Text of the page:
Thailand acquits deputy PM in luxury watch scandal

FILE - In this Dec. 4, 2017, file photo, Thailand's Deputy Prime Minister Prawit Wongsuwan raises his hand to shade his eyes from the sun while wearing a luxury watch and diamond ring during an official ceremony at the Government House. Thailand's National Anti-Corruption Commission has declared Prawit innocent of failing to declare his assets in a case that sparked a scandal when he was spotted wearing a number of luxury watches that he would not easily be able to afford on his government salary. (AP Photo/Krit Phromsakla Na Sakolnakorn, File)

BANGKOK — Investigators in Thailand acquitted the deputy prime minister of criminal charges of failing to declare assets a year after he was discovered to have several luxury watches that would have been out of reach of his government salary.

The saga began last December when photographs were taken at the unveiling of a new Cabinet. The minister of defense, Gen. Prawit Wongsuwan, raised his hand to shield his eyes from the sun and reporters noticed his gleaming watch. A check of records of his disclosed assets showed he had never declared the expensive Richard Mille timepiece.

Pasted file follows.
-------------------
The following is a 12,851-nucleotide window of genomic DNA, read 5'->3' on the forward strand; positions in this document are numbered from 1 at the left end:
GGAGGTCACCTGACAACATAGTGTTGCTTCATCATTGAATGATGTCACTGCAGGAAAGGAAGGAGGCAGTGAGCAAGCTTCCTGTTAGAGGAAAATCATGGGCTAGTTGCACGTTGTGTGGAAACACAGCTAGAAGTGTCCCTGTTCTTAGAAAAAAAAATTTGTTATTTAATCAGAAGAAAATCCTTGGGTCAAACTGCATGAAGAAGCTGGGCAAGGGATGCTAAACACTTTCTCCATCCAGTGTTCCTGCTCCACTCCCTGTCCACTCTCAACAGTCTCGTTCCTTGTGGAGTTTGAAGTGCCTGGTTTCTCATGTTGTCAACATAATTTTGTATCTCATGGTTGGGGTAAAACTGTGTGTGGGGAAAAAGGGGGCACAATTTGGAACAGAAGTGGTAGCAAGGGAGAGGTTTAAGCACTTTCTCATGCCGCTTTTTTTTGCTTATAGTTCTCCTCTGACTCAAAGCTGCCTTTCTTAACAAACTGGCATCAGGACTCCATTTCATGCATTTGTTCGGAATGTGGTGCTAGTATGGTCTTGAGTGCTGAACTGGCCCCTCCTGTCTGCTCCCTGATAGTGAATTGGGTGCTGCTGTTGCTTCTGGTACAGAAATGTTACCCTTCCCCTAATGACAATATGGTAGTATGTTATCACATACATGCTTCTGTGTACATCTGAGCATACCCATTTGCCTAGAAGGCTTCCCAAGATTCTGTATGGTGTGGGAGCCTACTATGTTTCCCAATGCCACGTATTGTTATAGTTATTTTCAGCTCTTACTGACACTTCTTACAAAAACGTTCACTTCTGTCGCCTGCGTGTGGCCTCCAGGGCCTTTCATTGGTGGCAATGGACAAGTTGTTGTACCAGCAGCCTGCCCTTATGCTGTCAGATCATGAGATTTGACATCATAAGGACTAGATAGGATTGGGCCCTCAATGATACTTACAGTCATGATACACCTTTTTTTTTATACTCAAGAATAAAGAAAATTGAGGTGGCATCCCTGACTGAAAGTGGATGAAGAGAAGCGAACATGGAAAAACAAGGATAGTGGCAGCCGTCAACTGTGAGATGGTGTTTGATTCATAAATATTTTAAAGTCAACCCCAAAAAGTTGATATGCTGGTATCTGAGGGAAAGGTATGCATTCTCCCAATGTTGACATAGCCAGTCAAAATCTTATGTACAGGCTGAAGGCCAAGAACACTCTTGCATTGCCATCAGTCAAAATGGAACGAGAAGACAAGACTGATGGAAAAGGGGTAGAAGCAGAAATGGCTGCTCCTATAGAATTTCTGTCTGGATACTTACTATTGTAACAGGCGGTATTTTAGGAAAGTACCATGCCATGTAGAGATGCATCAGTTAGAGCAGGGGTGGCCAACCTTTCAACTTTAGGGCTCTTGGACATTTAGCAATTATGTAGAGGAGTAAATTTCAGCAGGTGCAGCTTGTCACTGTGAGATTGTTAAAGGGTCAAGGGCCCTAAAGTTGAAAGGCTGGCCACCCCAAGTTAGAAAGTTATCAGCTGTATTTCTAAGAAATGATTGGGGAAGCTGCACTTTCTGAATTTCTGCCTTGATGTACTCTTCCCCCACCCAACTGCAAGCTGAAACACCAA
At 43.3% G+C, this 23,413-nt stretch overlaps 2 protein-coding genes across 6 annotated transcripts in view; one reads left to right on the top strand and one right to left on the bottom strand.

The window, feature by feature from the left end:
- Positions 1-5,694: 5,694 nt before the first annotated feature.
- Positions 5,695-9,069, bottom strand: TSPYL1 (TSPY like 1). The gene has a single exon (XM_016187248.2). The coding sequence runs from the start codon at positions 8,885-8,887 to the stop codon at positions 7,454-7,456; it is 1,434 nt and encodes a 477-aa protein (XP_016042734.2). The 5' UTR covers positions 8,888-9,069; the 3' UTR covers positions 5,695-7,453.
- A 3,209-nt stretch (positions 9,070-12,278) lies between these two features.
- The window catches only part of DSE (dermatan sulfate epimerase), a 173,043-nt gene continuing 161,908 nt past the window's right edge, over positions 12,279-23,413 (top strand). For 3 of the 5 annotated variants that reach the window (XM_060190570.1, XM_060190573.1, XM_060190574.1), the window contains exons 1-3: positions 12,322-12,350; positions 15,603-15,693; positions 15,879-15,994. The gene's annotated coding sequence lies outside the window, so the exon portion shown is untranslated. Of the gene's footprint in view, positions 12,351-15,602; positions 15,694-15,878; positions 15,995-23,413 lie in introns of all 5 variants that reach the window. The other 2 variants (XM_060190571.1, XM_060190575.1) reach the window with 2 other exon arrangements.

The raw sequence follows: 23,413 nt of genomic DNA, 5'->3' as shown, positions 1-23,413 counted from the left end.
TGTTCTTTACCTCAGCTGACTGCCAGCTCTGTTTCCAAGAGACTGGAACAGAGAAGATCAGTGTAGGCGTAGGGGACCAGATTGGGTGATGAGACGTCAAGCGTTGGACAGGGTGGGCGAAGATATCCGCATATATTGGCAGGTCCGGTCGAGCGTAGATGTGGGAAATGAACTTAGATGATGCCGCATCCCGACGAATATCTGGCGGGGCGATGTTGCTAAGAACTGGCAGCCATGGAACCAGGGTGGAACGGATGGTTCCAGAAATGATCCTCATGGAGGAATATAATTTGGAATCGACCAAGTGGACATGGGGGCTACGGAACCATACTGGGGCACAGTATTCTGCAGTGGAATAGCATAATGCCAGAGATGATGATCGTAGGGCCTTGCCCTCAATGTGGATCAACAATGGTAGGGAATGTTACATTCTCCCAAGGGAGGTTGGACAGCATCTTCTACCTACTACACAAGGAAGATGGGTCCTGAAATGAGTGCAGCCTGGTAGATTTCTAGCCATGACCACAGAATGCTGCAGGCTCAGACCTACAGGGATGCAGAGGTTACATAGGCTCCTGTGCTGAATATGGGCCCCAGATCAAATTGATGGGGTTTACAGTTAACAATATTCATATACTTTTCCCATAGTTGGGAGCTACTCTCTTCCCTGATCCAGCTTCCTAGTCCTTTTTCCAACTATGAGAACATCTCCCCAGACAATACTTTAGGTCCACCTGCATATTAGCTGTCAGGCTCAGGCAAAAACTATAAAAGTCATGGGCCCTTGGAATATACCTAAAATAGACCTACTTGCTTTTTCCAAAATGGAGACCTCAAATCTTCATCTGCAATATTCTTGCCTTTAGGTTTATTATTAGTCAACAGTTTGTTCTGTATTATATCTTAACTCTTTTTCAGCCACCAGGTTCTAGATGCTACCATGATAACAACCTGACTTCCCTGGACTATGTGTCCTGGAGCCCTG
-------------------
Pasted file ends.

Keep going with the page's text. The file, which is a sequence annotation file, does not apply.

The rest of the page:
His explanation that he had borrowed that watch and more than 20 others from a dead friend was met with public ridicule.

The head of Thailand's anti-corruption body said Thursday that it determined Prawit's explanation to be true.

"A committee of the National Anti-Corruption Commission has voted 5 to 3 to rule that there is insufficient evidence to conclude that Gen. Prawit Wongsuwan had intentionally filed a false declaration of assets or was hiding required information," Worawit Sookboon, secretary general of the commission, said at a news conference.

Prawit is a top member of the military junta that has ruled Thailand since staging a coup in 2014. It vowed to rid Thai politics of corruption but has seen its members tied to a number of corruption allegations.

The junta has promised to hold elections early next year, though critics are concerned the vote could be rigged to put current junta members into elected office.

Worawit said the committee ruled that Prawit had borrowed 22 watches from a late high school friend, former businessman Pattawat Suksriwong.

He said photos alleged to show Prawit wearing 25 watches include three photos of the same watch.

Twenty watches were found at Pattawat's home and a warranty receipt for another showed Pattawat owned 21 of the watches that Prawit was photographed wearing, he said. One watch could not be accounted for, but since Prawit had borrowed 21 from Pattawat, it could be assumed he had borrowed another, Worawit said.

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